• GHSA urges federal, state and local governments and planning organizations to prioritize and incorporate perspectives from minorities, low-income communities and all others impacted by highway safety planning.

While GHSA urges reform, we continue to support the proven role of traffic enforcement and the wider criminal justice system to prevent crashes, deaths and injuries; stop dangerous driving; and hold drivers accountable for poor, often deadly, choices. GHSA also supports law enforcement officers who faithfully and equitably implement highway safety programs and risk their lives every day in a dangerous and demanding profession. GHSA vehemently condemns any unprovoked violence towards law enforcement.

Regarding traffic enforcement:
  • Rather than remove traffic enforcement from the highway safety equation, GHSA urges more federal, state and local investment in social and criminal justice programs to alleviate law enforcement burdens and prevent recidivism, particularly among impaired drivers. 
  • GHSA supports the development and rigorous evaluation of effective public safety programs or technologies that can supplement existing and necessary traffic enforcement efforts conducted by sworn law enforcement officers.
  • In addition to policies and training on racism, bias, de-escalation, use of force and officer intervention, states and communities should also invest in empathy, stress management, early warning systems and mental health programs for officers who are often on the front lines of highway carnage and trauma. 
  • Finally, GHSA supports empowering state and local leadership, law enforcement leadership and the criminal justice system to hold accountable police officers who have violated public trust.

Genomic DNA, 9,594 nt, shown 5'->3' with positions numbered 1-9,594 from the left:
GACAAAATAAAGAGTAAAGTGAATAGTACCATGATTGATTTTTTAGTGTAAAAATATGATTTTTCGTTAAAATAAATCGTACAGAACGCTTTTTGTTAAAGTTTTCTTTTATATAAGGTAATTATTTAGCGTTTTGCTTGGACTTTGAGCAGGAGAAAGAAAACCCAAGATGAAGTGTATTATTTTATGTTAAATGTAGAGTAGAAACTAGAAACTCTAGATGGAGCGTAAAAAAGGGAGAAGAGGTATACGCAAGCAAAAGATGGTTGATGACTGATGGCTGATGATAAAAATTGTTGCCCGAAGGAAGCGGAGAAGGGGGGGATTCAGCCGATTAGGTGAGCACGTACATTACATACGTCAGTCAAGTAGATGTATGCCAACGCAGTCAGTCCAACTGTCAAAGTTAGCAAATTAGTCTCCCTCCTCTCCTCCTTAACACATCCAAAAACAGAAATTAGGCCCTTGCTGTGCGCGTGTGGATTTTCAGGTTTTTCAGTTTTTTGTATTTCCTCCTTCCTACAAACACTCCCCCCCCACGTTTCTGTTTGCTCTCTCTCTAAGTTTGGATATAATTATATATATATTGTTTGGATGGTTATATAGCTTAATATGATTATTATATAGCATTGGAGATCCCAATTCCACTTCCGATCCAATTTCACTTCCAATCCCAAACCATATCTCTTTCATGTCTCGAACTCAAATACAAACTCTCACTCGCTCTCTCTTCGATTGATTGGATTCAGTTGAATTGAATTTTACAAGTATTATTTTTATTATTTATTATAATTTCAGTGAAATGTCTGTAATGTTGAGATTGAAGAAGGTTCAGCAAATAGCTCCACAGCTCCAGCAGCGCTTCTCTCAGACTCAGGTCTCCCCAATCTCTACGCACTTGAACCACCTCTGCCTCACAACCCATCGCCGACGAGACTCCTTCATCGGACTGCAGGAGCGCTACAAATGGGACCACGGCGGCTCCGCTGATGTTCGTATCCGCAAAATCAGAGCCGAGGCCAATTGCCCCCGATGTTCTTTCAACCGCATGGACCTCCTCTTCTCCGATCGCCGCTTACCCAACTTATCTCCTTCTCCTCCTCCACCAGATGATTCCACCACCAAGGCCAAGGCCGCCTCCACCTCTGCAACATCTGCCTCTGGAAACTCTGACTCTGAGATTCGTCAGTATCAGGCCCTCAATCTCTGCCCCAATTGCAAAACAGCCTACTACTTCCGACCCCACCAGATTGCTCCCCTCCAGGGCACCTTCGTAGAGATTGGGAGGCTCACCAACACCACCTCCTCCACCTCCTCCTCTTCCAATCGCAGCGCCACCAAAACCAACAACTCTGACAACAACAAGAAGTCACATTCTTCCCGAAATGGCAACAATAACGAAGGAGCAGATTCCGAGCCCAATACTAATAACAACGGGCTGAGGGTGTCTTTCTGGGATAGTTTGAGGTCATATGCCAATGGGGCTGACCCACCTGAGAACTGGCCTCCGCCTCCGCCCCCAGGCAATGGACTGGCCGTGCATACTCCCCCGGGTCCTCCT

GHSA is also committed to increasing diversity on our Executive Board, among our national staff and within our member offices. Last year, our Executive Board formed a work group to ensure GHSA is more inclusive and that our leadership looks more like the America we serve. We recently established a workgroup on equity in traffic enforcement to prioritize these issues for GHSA and its state members.

For this truly to be a period of reform and improvement, we commit to a long-term look at our practices and what highway safety offices individually and collectively can do to ensure fair and equitable traffic enforcement. GHSA affirms its commitment to ensure everyone on the road gets home safely.


About GHSA
The Governors Highway Safety Association (GHSA) is a nonprofit association representing the highway safety offices of states, territories, the District of Columbia and Puerto Rico. GHSA provides leadership and representation for the states and territories to improve traffic safety, influence national policy, enhance program management and promote best practices. Its members are appointed by their Governors to administer federal and state highway safety funds and implement state highway safety plans. Contact GHSA at 202-789-0942 or visit www.ghsa.org. Find us on Facebook at www.facebook.com/GHSAhq or follow us on Twitter @GHSAHQ.